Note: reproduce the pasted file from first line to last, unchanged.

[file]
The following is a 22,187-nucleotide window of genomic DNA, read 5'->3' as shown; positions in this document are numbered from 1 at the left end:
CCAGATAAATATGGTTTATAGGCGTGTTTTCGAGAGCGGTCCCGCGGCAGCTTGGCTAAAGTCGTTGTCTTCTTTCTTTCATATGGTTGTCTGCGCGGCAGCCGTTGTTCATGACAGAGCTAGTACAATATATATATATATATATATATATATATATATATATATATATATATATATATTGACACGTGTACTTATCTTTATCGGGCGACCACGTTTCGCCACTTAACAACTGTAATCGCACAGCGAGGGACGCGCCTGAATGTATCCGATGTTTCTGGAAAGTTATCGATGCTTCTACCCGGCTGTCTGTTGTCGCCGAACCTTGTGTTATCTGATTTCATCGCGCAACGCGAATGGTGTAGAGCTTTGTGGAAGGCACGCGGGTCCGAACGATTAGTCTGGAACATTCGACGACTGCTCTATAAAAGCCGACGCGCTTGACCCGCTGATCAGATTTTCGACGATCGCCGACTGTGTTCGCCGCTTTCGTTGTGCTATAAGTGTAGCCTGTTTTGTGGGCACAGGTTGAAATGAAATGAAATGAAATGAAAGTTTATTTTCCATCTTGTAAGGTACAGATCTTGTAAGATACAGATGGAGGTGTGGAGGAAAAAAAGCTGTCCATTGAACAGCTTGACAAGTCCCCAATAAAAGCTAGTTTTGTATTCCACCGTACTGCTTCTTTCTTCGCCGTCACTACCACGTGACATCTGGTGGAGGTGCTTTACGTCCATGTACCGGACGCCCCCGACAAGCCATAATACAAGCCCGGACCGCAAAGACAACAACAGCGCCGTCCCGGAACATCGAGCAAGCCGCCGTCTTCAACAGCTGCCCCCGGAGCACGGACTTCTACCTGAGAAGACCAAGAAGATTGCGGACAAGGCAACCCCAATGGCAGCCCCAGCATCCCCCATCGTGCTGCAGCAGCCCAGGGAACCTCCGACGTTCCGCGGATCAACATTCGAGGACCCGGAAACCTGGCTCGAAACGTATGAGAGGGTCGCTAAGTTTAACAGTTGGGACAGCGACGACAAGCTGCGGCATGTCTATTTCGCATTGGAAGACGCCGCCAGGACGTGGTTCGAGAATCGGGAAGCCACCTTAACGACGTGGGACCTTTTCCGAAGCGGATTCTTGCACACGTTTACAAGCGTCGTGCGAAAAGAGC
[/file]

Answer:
The following is a 22,187-nucleotide window of genomic DNA, read 5'->3' as shown; positions in this document are numbered from 1 at the left end:
CCAGATAAATATGGTTTATAGGCGTGTTTTCGAGAGCGGTCCCGCGGCAGCTTGGCTAAAGTCGTTGTCTTCTTTCTTTCATATGGTTGTCTGCGCGGCAGCCGTTGTTCATGACAGAGCTAGTACAATATATATATATATATATATATATATATATATATATATATATATATATATATTGACACGTGTACTTATCTTTATCGGGCGACCACGTTTCGCCACTTAACAACTGTAATCGCACAGCGAGGGACGCGCCTGAATGTATCCGATGTTTCTGGAAAGTTATCGATGCTTCTACCCGGCTGTCTGTTGTCGCCGAACCTTGTGTTATCTGATTTCATCGCGCAACGCGAATGGTGTAGAGCTTTGTGGAAGGCACGCGGGTCCGAACGATTAGTCTGGAACATTCGACGACTGCTCTATAAAAGCCGACGCGCTTGACCCGCTGATCAGATTTTCGACGATCGCCGACTGTGTTCGCCGCTTTCGTTGTGCTATAAGTGTAGCCTGTTTTGTGGGCACAGGTTGAAATGAAATGAAATGAAATGAAAGTTTATTTTCCATCTTGTAAGGTACAGATCTTGTAAGATACAGATGGAGGTGTGGAGGAAAAAAAGCTGTCCATTGAACAGCTTGACAAGTCCCCAATAAAAGCTAGTTTTGTATTCCACCGTACTGCTTCTTTCTTCGCCGTCACTACCACGTGACATCTGGTGGAGGTGCTTTACGTCCATGTACCGGACGCCCCCGACAAGCCATAATACAAGCCCGGACCGCAAAGACAACAACAGCGCCGTCCCGGAACATCGAGCAAGCCGCCGTCTTCAACAGCTGCCCCCGGAGCACGGACTTCTACCTGAGAAGACCAAGAAGATTGCGGACAAGGCAACCCCAATGGCAGCCCCAGCATCCCCCATCGTGCTGCAGCAGCCCAGGGAACCTCCGACGTTCCGCGGATCAACATTCGAGGACCCGGAAACCTGGCTCGAAACGTATGAGAGGGTCGCTAAGTTTAACAGTTGGGACAGCGACGACAAGCTGCGGCATGTCTATTTCGCATTGGAAGACGCCGCCAGGACGTGGTTCGAGAATCGGGAAGCCACCTTAACGACGTGGGACCTTTTCCGAAGCGGATTCTTGCACACGTTTACAAGCGTCGTGCGAAAAGAGC